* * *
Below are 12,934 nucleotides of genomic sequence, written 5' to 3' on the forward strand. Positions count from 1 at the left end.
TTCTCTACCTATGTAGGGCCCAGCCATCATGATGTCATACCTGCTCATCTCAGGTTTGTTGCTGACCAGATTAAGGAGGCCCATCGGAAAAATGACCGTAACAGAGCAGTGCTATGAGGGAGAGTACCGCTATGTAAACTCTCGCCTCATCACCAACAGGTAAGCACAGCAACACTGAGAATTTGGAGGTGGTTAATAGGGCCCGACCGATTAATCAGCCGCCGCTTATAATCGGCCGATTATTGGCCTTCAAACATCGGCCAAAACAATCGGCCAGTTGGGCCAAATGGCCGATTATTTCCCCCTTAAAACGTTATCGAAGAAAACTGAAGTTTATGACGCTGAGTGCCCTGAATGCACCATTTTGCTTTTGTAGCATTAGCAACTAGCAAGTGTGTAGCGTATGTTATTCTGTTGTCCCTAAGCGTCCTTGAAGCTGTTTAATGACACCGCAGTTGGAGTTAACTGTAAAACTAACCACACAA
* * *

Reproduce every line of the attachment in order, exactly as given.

Below are 12,934 nucleotides of genomic sequence, written 5' to 3' on the forward strand. Positions count from 1 at the left end.
TTCTCTACCTATGTAGGGCCCAGCCATCATGATGTCATACCTGCTCATCTCAGGTTTGTTGCTGACCAGATTAAGGAGGCCCATCGGAAAAATGACCGTAACAGAGCAGTGCTATGAGGGAGAGTACCGCTATGTAAACTCTCGCCTCATCACCAACAGGTAAGCACAGCAACACTGAGAATTTGGAGGTGGTTAATAGGGCCCGACCGATTAATCAGCCGCCGCTTATAATCGGCCGATTATTGGCCTTCAAACATCGGCCAAAACAATCGGCCAGTTGGGCCAAATGGCCGATTATTTCCCCCTTAAAACGTTATCGAAGAAAACTGAAGTTTATGACGCTGAGTGCCCTGAATGCACCATTTTGCTTTTGTAGCATTAGCAACTAGCAAGTGTGTAGCGTATGTTATTCTGTTGTCCCTAAGCGTCCTTGAAGCTGTTTAATGACACCGCAGTTGGAGTTAACTGTAAAACTAACCACACAA